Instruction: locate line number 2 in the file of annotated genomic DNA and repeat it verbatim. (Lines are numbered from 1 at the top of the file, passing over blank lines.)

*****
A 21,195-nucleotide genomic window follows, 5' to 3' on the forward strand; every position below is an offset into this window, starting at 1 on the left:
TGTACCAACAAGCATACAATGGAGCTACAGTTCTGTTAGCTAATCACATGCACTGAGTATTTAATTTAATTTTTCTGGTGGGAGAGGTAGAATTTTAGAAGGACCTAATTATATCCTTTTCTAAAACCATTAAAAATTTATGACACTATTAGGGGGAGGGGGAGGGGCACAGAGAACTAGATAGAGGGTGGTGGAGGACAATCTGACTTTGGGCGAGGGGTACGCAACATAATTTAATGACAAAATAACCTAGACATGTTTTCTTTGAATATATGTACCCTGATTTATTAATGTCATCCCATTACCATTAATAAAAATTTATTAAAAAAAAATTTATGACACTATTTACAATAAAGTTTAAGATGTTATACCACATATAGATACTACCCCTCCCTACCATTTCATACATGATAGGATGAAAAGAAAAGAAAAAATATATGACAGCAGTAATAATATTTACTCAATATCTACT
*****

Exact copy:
TGTACCAACAAGCATACAATGGAGCTACAGTTCTGTTAGCTAATCACATGCACTGAGTATTTAATTTAATTTTTCTGGTGGGAGAGGTAGAATTTTAGAAGGACCTAATTATATCCTTTTCTAAAACCATTAAAAATTTATGACACTATTAGGGGGAGGGGGAGGGGCACAGAGAACTAGATAGAGGGTGGTGGAGGACAATCTGACTTTGGGCGAGGGGTACGCAACATAATTTAATGACAAAATAACCTAGACATGTTTTCTTTGAATATATGTACCCTGATTTATTAATGTCATCCCATTACCATTAATAAAAATTTATTAAAAAAAAATTTATGACACTATTTACAATAAAGTTTAAGATGTTATACCACATATAGATACTACCCCTCCCTACCATTTCATACATGATAGGATGAAAAGAAAAGAAAAAATATATGACAGCAGTAATAATATTTACTCAATATCTACT